Discourse Particles in Biblical Hebrew Directives [by Alexey Lyavdansky]

Discourse Particles in Biblical Hebrew Directives

By Alexey Lyavdansky

(Russian State University for the Humanities)

Source: Judaica Ukrainica 1 (2012): 928

Publication date: December 1, 2012

Publication type: article

Language: English

Full text:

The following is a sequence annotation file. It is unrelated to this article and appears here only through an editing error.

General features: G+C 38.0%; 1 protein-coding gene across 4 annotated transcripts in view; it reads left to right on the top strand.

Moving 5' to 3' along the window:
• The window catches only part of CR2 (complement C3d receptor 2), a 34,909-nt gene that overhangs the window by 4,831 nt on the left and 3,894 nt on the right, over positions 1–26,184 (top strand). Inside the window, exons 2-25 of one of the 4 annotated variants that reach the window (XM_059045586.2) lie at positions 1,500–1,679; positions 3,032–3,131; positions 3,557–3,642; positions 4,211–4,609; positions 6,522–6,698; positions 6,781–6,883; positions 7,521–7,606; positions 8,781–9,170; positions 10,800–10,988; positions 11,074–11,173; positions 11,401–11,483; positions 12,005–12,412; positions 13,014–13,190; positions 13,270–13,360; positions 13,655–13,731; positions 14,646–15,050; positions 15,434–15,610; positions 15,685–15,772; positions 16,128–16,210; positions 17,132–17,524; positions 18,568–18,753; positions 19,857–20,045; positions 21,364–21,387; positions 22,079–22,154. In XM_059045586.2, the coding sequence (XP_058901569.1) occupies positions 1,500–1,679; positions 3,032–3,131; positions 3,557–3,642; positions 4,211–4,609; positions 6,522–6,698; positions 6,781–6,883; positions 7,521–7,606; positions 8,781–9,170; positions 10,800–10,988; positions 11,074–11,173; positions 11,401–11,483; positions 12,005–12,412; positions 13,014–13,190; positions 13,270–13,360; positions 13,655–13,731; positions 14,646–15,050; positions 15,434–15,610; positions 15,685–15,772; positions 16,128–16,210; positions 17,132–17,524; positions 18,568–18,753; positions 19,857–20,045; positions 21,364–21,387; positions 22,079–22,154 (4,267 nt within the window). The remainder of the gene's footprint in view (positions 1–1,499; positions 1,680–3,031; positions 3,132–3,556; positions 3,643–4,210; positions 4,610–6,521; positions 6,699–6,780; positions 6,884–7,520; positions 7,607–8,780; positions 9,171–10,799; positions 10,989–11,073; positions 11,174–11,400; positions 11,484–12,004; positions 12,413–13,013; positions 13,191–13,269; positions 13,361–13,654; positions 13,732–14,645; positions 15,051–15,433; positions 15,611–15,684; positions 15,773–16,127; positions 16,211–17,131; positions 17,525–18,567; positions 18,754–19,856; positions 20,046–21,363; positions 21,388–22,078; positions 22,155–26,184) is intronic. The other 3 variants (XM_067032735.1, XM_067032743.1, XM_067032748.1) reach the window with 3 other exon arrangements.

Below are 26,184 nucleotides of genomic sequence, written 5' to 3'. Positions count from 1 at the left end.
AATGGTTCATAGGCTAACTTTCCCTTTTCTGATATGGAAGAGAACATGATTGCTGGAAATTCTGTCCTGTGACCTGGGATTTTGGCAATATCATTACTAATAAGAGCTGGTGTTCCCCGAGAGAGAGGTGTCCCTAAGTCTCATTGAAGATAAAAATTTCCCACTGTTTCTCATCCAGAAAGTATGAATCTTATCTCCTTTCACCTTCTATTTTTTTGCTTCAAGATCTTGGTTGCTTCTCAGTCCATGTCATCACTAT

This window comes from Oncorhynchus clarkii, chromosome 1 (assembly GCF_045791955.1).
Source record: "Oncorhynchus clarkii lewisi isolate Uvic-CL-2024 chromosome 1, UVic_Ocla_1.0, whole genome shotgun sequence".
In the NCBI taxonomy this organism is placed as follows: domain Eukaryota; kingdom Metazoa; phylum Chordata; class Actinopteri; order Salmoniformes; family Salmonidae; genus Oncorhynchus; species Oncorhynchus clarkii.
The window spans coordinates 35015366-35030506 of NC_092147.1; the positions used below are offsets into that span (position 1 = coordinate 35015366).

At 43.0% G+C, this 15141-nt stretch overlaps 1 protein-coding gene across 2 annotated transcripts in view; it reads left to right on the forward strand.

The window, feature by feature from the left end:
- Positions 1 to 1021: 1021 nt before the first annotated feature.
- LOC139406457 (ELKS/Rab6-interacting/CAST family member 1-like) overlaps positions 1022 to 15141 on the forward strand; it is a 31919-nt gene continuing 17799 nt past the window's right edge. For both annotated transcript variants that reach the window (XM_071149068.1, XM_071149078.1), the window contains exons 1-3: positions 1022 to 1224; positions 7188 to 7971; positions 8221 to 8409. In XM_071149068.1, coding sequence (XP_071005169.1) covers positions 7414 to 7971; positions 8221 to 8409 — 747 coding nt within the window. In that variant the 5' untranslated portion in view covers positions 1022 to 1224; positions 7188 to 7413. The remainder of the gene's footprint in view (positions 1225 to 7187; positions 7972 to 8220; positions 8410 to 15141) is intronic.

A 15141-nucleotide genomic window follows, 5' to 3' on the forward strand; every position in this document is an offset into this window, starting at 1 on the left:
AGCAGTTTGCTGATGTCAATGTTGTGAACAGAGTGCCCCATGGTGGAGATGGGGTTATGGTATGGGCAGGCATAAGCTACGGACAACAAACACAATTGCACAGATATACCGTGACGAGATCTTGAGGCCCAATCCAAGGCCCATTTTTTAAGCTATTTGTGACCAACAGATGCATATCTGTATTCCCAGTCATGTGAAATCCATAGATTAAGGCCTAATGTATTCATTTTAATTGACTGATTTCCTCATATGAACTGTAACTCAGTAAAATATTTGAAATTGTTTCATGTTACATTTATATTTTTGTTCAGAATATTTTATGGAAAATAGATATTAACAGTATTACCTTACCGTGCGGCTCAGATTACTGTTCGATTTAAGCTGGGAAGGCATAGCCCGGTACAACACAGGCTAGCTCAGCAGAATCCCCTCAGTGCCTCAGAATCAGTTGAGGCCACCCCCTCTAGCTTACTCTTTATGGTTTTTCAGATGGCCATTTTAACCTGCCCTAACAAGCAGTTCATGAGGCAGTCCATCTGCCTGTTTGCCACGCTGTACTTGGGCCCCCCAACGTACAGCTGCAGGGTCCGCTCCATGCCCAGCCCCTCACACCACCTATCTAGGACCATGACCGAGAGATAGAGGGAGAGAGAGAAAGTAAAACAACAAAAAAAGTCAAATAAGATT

Discourse particles in Biblical Hebrew are a relatively recent subject of study. It is yet to be determined, which linguistic expressions in Biblical Hebrew should be counted as discourse particles, or discourse markers. Moreover, the functions of already known discourse particles in Biblical Hebrew were not properly assessed. The present paper is focused on the functions of discourse particles in Biblical Hebrew directive utterances (requests, commands, suggestions, permissions). The study was carried out on the basis of the analysis of all directive utterances (directive turns in dialogue) within the biblical Book of Judges. Contrary to the previous studies of Biblical Hebrew discourse particles, the attention is drawn not only to the functioning of a certain particle (form-to-function approach), but the attempt is made to determine a slot, which may be filled with a particle or its synonym, or left unfilled (function-to-form approach). The functional slots for discourse particles are created by discourse structure of a turn in dialogue. Most of the directive utterances in dialogue are composed of the core discourse act(s), represented by imperative clause(s), and the supportive discourse act(s), usually represented by assertive clause(s). Discourse particles are put either before the core discourse act in the directive utterance, or before the supportive discourse act. The main part of the article is dedicated to the analysis of seven discourse particles used in Biblical Hebrew directive utterances: ki, ʔaḥăre ʔăšär, (wǝ)ʕattå, nå, hinne, hălo, and raq. The result of the study shows, that some of these particles may be grouped together as synonyms, because they are used in the same positions: ki and ʔaḥăre ʔăšär; (wǝ)ʕattå and nå; hinne and hălo. On the other hand, they are not absolute synonyms, which is exemplified by the contrastive analysis of ki and ʔaḥăre ʔăšär. Since the particle raq is used rarely as a discourse marker, the examples in the Book of Judges are not sufficient to formulate even a preliminary conclusion. The status of nå as a discourse particle is not yet clear; the question needs further investigation. The results of this study are preliminary and will be tested in a future publication, based on a broader source material.



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